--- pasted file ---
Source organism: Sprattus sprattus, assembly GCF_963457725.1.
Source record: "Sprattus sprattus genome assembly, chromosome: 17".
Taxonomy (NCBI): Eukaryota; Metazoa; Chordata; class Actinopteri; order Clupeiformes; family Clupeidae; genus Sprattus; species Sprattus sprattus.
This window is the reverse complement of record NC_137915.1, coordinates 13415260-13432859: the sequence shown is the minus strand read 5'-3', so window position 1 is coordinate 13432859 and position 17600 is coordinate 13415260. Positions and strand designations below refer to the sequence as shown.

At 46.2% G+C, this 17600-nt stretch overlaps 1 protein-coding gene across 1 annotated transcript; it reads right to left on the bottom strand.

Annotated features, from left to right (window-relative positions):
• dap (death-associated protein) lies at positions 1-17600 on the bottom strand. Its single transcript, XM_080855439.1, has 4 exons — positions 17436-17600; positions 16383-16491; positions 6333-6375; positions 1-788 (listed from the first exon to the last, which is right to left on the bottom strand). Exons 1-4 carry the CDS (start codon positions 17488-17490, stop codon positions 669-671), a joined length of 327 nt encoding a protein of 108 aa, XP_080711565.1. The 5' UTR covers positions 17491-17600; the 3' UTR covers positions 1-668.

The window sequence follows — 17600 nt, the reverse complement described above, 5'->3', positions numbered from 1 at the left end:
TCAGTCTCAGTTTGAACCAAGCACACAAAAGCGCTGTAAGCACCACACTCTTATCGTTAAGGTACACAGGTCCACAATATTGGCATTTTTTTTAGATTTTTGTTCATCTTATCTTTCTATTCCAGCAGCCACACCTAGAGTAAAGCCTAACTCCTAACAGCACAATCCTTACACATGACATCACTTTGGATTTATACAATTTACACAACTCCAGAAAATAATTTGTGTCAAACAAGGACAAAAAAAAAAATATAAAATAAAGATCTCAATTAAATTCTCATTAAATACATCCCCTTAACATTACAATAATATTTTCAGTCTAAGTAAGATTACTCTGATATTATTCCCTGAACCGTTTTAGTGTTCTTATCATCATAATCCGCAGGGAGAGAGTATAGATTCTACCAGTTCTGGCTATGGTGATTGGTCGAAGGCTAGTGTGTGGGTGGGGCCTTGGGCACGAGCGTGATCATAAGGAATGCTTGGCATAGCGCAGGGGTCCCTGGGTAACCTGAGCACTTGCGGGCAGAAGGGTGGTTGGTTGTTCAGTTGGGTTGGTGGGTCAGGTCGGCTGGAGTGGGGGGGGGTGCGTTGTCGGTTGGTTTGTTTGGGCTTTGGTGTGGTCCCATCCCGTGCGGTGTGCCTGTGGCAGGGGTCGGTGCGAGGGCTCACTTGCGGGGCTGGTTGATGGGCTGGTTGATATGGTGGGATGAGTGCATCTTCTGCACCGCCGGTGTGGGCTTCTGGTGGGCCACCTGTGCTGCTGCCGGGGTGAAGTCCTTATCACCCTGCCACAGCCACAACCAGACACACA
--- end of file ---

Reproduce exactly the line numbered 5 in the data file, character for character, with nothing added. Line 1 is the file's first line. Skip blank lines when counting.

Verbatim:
At 46.2% G+C, this 17600-nt stretch overlaps 1 protein-coding gene across 1 annotated transcript; it reads right to left on the bottom strand.